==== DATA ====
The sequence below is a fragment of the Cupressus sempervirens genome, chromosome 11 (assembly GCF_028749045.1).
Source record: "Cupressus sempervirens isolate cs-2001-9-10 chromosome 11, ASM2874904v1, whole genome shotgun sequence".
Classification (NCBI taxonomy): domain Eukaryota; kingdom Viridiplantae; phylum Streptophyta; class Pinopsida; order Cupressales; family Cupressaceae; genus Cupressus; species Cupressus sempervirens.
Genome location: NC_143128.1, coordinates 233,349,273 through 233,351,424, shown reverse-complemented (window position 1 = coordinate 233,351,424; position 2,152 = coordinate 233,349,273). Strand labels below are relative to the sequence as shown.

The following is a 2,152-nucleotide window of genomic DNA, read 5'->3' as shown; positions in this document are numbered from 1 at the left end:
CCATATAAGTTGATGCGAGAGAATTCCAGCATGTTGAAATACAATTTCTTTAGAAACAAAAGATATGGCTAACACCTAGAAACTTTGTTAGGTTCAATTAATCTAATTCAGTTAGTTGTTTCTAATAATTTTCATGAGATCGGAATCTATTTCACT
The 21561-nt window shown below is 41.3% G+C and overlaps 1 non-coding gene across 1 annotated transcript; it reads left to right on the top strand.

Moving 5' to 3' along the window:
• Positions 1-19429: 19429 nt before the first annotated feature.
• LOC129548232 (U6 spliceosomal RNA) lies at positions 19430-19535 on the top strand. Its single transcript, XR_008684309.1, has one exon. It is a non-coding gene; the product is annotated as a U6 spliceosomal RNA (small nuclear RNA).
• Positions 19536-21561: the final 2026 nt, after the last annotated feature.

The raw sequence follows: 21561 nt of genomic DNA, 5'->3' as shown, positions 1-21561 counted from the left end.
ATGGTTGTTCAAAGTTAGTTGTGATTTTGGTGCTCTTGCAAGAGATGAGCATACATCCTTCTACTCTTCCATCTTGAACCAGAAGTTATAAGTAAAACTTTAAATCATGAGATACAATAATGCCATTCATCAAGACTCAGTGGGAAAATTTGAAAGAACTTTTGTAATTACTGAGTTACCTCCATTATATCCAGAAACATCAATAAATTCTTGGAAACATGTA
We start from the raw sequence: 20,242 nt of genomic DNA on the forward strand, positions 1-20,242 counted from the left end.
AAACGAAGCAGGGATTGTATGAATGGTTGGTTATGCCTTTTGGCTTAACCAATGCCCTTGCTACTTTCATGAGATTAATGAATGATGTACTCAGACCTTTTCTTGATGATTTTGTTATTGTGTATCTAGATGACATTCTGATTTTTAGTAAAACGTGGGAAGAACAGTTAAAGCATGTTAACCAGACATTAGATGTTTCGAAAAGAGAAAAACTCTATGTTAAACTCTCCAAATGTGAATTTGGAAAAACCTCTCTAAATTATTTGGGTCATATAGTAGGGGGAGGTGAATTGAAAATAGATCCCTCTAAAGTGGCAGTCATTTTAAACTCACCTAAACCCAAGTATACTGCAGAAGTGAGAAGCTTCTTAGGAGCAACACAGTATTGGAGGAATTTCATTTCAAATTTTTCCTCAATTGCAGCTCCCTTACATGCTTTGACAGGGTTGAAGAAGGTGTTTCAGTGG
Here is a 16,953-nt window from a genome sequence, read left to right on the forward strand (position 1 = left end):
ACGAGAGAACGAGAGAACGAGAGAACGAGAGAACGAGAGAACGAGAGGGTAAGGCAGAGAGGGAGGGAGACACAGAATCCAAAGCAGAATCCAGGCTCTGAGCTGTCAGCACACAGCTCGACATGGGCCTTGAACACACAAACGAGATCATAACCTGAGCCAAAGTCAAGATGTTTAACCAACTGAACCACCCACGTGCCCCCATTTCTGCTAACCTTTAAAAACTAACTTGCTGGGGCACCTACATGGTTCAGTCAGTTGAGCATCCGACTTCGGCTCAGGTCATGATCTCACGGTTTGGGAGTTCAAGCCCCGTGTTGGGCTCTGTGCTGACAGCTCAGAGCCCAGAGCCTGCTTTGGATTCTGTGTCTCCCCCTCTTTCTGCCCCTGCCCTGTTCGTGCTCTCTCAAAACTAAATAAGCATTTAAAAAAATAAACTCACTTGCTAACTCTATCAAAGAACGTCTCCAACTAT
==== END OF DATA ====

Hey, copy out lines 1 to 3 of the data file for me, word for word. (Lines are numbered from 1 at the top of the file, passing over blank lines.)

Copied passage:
The sequence below is a fragment of the Cupressus sempervirens genome, chromosome 11 (assembly GCF_028749045.1).
Source record: "Cupressus sempervirens isolate cs-2001-9-10 chromosome 11, ASM2874904v1, whole genome shotgun sequence".
Classification (NCBI taxonomy): domain Eukaryota; kingdom Viridiplantae; phylum Streptophyta; class Pinopsida; order Cupressales; family Cupressaceae; genus Cupressus; species Cupressus sempervirens.